A summary of expenses includes: staffing and programs, office administration and running costs, consultation fees, Synod and Congregation expenses and property maintenance.
The budget supports and aligns with the Strategic Plan and undergoes a similarly rigorous review process and is ultimately sign-off by the Presbytery Standing Committee (PSC).
‘Help, Hope and Hallelujah’ Video Report.
Rev Graham Long shared that the event's focus was to celebrate four unique stories from within the Presbytery. Graham also remarked that it is not often that you go to a church meeting or event with no ask other than to enjoy each other’s company. Handmade candles were provided as a gift for each congregation with a delightful message and the motto of the event: Drawn by the Future and not driven by the Past. Another highlight was the gift of Mascot Wesley Youth Choir who sung throughout the night.
The celebration took place at the Heart Café at Wayside Bondi, and featured a story from Marike Jago about Messy Church at Woollahra-Double Bay; Liuanga Palu and Moala Manoa spoke of the enlivening experience of Hepisipa congregation moving to Marrickville; Rev Stephen Matthews passionately told the gathering about the focus on lay training and leadership development at Burwood-Croydon and finally Rev Graham Anson shared his reflections on Wayside Bondi and the inspiring work of Heart Café (Bondi’s first social enterprise eatery).
The next section of the meeting looked at a few key resolutions that were passed at Living Church – Synod 2019.
Synod 2019 – Growth Resolution.
Kent updated the Presbytery on a few key resolutions and pieces of work that took place at Living Church. These included, the Climate Action Plan, Uluru Statement from the Heart, extension of the term of our Moderator, a renewed vision for Formation and a proposal called Focus on Growth.
In regard to the Growth Proposal, the following was affirmed at Synod: that the Synod commit, over the next 3 years, to organise and orientate ourselves towards growth and request that Presbyteries to so organise themselves, to prioritise, promote and enable growth in discipleship, in relationship, in number and in impact within and through our Congregations.
What does “growth” mean in this context? Three methods of growth formulated the proposal:
- to orient our life and work together towards enabling flourishing within and through our congregations.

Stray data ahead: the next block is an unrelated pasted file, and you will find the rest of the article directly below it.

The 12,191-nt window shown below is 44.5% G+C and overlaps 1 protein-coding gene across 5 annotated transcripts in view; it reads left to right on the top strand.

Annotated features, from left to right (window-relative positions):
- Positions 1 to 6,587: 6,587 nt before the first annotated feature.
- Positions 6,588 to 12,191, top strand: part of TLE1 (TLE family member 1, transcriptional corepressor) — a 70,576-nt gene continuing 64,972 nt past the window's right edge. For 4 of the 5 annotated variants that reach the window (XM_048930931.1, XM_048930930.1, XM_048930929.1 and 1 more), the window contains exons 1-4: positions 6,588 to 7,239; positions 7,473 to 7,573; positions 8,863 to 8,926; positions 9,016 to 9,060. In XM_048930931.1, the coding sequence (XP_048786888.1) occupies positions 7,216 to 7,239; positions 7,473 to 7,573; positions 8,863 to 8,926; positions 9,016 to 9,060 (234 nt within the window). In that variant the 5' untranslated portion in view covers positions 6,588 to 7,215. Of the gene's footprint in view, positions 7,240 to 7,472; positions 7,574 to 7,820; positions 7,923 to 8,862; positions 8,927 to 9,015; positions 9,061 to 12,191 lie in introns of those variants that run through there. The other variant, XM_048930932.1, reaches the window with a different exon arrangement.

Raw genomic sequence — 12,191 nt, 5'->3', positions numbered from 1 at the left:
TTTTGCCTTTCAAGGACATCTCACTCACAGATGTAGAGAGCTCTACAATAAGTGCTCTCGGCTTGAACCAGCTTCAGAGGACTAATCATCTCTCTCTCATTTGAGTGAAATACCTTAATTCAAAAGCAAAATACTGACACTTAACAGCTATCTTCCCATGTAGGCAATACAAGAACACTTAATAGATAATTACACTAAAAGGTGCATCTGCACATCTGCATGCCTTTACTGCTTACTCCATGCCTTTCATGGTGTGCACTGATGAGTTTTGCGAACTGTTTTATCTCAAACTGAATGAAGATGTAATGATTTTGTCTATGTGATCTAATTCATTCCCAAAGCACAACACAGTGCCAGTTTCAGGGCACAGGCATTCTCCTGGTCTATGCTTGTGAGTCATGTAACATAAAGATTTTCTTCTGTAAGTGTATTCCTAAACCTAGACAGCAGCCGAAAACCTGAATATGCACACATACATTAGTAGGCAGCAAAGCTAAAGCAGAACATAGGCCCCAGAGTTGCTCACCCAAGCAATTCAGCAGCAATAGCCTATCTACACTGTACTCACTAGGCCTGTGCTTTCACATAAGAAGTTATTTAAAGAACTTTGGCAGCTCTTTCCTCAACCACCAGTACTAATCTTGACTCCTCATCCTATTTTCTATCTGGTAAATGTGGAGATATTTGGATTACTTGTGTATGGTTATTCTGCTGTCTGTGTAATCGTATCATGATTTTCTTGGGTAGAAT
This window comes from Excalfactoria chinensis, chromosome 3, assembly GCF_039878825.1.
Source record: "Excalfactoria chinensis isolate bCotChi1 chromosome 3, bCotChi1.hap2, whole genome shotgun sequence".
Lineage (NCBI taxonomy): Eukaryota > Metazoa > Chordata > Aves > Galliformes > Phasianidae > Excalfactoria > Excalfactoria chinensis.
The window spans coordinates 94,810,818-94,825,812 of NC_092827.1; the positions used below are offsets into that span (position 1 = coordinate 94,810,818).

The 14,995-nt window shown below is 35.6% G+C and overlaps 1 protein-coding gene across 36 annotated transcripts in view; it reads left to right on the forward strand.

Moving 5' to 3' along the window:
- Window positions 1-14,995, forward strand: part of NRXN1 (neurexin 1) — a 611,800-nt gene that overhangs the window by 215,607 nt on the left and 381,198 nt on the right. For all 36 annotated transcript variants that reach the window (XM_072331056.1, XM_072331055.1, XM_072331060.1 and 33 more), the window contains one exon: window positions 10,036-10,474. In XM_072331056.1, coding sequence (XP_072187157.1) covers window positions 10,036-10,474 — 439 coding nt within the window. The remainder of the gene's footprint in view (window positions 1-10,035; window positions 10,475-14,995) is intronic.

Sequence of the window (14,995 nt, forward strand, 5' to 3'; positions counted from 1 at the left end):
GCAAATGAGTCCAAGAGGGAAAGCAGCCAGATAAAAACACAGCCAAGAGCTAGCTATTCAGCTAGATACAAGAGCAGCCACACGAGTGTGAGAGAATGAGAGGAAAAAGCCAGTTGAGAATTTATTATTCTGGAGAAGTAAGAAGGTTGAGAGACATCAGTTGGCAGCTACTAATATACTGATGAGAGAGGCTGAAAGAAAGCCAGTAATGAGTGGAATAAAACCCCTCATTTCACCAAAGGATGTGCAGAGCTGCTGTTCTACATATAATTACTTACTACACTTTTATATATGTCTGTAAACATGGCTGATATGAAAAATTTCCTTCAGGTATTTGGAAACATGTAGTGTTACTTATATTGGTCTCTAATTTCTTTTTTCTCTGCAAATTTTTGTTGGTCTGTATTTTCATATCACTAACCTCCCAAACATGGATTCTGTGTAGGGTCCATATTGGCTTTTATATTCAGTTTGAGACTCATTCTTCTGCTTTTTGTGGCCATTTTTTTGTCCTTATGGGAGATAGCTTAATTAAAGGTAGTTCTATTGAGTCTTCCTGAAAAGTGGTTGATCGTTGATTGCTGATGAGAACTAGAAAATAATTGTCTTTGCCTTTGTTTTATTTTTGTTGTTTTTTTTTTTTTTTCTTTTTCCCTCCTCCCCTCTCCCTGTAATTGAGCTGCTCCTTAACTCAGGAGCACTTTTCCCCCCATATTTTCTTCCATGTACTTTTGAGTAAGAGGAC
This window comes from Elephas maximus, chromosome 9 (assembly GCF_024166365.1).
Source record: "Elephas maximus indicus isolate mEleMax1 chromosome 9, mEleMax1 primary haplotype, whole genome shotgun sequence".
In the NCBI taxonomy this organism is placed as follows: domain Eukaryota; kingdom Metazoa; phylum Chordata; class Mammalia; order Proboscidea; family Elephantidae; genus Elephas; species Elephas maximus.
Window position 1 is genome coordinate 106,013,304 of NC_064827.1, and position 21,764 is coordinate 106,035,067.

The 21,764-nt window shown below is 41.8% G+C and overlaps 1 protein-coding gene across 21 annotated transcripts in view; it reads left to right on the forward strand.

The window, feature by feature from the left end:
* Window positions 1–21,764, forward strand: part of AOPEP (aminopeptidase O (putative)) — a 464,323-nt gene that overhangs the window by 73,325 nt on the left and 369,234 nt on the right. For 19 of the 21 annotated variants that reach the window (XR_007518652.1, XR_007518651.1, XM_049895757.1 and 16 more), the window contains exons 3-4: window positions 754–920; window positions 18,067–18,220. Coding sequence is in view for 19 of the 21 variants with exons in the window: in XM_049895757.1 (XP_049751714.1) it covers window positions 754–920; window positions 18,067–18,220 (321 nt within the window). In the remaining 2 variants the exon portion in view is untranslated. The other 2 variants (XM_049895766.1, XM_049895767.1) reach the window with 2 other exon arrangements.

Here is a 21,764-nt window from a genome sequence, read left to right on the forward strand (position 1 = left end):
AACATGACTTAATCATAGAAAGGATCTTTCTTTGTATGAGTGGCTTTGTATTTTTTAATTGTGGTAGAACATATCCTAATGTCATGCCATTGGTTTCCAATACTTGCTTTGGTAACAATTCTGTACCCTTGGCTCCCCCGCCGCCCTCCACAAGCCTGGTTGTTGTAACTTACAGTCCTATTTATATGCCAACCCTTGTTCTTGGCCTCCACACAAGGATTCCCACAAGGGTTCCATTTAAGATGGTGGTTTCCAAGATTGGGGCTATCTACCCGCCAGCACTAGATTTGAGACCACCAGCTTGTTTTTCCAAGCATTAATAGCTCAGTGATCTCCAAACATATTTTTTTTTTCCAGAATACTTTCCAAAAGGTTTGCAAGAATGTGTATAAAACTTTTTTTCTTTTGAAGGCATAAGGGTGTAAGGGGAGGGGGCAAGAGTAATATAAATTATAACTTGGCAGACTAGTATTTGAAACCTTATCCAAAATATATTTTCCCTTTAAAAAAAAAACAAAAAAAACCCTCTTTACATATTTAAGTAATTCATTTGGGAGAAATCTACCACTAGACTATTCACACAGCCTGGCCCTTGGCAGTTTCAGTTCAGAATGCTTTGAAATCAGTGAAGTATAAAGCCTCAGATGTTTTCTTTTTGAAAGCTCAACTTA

- our congregations are the means through which "God in Christ draws men and women to himself by Word and Sacrament in the fellowship of the Holy Spirit." (Davis McCaughey).
- so that people of all ages grow into their proclamation and participation in God's reconciliation and renewal of all things through Jesus Christ (2 Cor. 5:17-20).
Kent noted that the Church will not grow from working harder,, but working “heartier” - being alive, authentic, expressing our joy in Jesus Christ in life, words and deeds. We seek to intentionally and deliberately focus our life and witness toward growing in discipleship, relationship, number and impact.
Synod 2019 – Formation.
Rev Jenny Ducker shared that the Renewed Vision for Formation proposal was brought to and affirmed by the Synod. Jenny explained that formation is a lifelong journey and is a process of forming and reforming.
There are four phases of formation, which Jenny unpacked: Phase One is Discernment; Phase Two is Candidacy; Phase Three is first three years of ministry and Phase Four is everything after the first three years. It has been suggested that a Phase Five of retirement be added.
Part of the rationale for the proposal is that far more flexibility is required and acknowledgment that ministry is more than about institutional education (though this is of course fundamentally important).
A focus on Formation is more than preparing people for ordained ministry; Jenny asked: how do we encourage schools, congregations, agencies, to be communities of formation?
Three questions were put to table groups to discern:
1. ) What help is needed to inspire and equip in your Congregation/Agency/School to discover, develop and use their gifts?
2.) What does your Congregation/Agency/School currently do to encourage members to grow in spiritual maturity, discipleship and evangelism? What else would be helpful?
3.) What would you like to see our Presbytery do to prioritise, promote and enable growth in these areas in your Congregation/Agency/School?
Synod 2019 – Climate Action Plan.
After lunch, 15 members of Christian Students Uniting (CSU) addressed the Presbytery and shared three powerful stories about the impact of climate change and why they are participating in the September 20Global Climate Strike.
The members challenged the Presbytery to name a turn-out coordinator for each congregation to encourage their congregation strike for climate action. There was an incredible commitment of 250 people from Sydney Presbytery congregations for the March.
Will you join CSU on September 20th? Sign-up here: http://bit.ly/UCAClimateStrike